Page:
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Geoff Daily

App-Rising.com covers the development and adoption of broadband applications, the deployment of and need for broadband networks, and the demands placed on policy to adapt to the revolutionary opportunities made possible by the Internet.

App-Rising.com is written by Geoff Daily, a DC-based technology journalist, broadband activist, marketing consultant, and Internet entrepreneur.

App-Rising.com is supported in part by AT&T;, however all views and opinions expressed herein are solely my own.

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September 4, 2008 12:13 PM

VidChat: Talk Fiber with Terry Huvall of Lafayette Utility Systems

I could not be prouder to announce that App-Rising.com has its newest sponsor: Lafayette Utility Systems (or LUS).

LUS is deploying a full fiber municipal network in Lafayette, LA, where readers of App-Rising.com know I've been spending a fair amount of time this year and plan on continuing to do so due in large part to my excitement over the network they're building, which will be able to support a free 100Mbps intranet.

For this latest VidChat, I sat down with Terry Huval, director of LUS, to introduce the country to Lafayette and the exciting things going on down there. Enjoy!

- Here's LUS's website.

- For a very in-depth look at the capabilities of LUS's network, check out this post by Lafayette-based fiber advocate John St. Julien.

- I loved Terry's comment about how the idea for the 100Mbps intranet grew out of the community's desires vs. decisions made in a corporate boardroom. I think this is one of the greatest advantages of municipal networks: your community can build the network the way you want it and not have to accept whatever the incumbents decide to give you.

- The size of LUS's network is something important to consider. It'll reach 120,000 customers when completed. While not everyone will sign up for service, it's likely they're going to be able to get at least half. Though that can't rival a big metropolitan city, I do think we're starting to get markets big enough for apps developers to start targeting them. Imagine if you could come up with an app that captured 10% of LUS's customers paying $10 a month; that would equate to $60k a month in revenue from one city, which should be enough to sustain a business.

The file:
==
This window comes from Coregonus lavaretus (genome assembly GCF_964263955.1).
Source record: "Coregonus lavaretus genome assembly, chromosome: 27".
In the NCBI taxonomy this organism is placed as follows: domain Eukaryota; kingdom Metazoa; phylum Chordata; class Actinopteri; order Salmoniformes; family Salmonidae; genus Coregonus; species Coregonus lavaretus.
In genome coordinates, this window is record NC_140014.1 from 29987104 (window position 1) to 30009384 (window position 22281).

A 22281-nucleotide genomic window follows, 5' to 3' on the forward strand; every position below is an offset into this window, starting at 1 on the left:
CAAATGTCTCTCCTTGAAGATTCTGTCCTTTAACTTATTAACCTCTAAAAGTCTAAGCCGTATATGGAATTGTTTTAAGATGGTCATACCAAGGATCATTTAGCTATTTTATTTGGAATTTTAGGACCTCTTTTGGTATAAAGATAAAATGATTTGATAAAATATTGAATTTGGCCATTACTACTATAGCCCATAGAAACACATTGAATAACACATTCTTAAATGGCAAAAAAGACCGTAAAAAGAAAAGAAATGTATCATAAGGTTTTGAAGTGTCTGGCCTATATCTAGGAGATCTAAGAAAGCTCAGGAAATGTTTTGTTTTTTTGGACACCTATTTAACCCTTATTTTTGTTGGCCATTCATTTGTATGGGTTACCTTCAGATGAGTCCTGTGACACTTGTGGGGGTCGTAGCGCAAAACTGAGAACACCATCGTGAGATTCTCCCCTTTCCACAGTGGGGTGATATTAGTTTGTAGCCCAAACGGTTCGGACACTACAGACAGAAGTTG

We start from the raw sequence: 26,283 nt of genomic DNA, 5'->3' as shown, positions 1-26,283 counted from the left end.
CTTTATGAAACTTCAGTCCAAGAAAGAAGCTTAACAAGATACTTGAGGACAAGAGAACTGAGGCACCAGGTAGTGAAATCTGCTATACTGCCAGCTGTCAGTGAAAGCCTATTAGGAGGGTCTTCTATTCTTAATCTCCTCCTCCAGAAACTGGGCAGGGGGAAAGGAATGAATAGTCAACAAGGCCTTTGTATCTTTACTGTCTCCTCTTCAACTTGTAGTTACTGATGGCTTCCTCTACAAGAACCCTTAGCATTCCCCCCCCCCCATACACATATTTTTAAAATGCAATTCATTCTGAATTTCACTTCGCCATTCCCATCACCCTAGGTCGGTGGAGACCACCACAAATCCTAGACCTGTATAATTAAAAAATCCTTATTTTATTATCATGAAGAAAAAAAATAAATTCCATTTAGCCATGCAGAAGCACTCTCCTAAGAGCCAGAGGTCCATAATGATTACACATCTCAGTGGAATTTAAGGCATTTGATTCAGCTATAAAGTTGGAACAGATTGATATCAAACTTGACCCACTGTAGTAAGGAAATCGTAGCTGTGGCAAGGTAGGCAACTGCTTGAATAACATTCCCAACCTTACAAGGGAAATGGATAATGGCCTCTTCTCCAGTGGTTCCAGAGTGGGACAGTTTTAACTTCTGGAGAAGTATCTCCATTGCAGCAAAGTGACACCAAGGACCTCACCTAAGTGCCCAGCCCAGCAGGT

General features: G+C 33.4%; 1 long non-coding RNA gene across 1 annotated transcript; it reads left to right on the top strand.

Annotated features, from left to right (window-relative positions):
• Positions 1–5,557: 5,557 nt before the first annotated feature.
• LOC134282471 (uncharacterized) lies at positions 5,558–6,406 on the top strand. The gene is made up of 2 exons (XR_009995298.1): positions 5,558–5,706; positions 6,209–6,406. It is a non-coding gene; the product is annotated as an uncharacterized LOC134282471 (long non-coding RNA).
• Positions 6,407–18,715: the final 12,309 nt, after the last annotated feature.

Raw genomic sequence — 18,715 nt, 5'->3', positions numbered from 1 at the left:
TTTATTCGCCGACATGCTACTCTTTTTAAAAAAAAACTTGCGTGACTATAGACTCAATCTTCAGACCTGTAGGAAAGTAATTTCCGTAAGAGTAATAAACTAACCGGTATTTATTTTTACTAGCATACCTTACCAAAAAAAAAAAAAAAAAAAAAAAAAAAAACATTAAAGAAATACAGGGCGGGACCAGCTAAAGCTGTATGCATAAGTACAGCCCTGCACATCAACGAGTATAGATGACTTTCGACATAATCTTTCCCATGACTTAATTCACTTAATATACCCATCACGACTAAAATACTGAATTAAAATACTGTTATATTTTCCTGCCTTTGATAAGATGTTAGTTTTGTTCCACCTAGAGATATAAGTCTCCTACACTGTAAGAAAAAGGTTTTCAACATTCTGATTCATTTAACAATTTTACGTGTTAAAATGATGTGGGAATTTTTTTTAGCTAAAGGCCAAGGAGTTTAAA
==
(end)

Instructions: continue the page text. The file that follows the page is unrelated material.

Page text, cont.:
- I still can't get over the parallels between LUS first being created to deploy electricity when no one wanted to come to Lafayette and as a result enabled their community to grow faster than its neighbors, and now the same thing's happening against a hundred years later with fiber.

- The smartest thing any utility can do is follow LUS's lead when building an internal fiber network. They realized that if they just put a few more fiber optic cables into the ground a decade ago they could position themselves to help support the future needs of their community. And the value you get for your money by making this decision at the outset is astounding. LUS paid 20% more when building the network to get 700% more capacity, and now are using that network to build out fiber to every home. I'd argue it's irresponsible for a utility not to at least put extra capacity when deploying a ring, especially one that's publicly owned, because of how that capacity can help prepare a community for the future.

- It's great to hear that Terry can't go anywhere in the city without people asking them about the fiber. From my trips there I still don't think the community really understands just how exciting the network they're getting will be, but at least they're excited enough to ensure that LUS will be a sustainable success from day one.

- One of my missions moving forward is to help educate and enlighten applications developers about the opportunities that exist in Lafayette to use its network and its peopel as a testbed for the next generation of big bandwidth apps. Not only that, I'm hoping that the capacity being put in place down there will also inspire new ideas for applications that were previously impossible in an era of bandwidth scarcity but now are becoming feasible in places like Lafayette that are entering an era of bandwidth overabundance.

This is the driving force behind the Lafayette CampFiber, which will bring local, regional, and national thought leaders together to discuss what's possible in terms of new apps on this revolutionary network.

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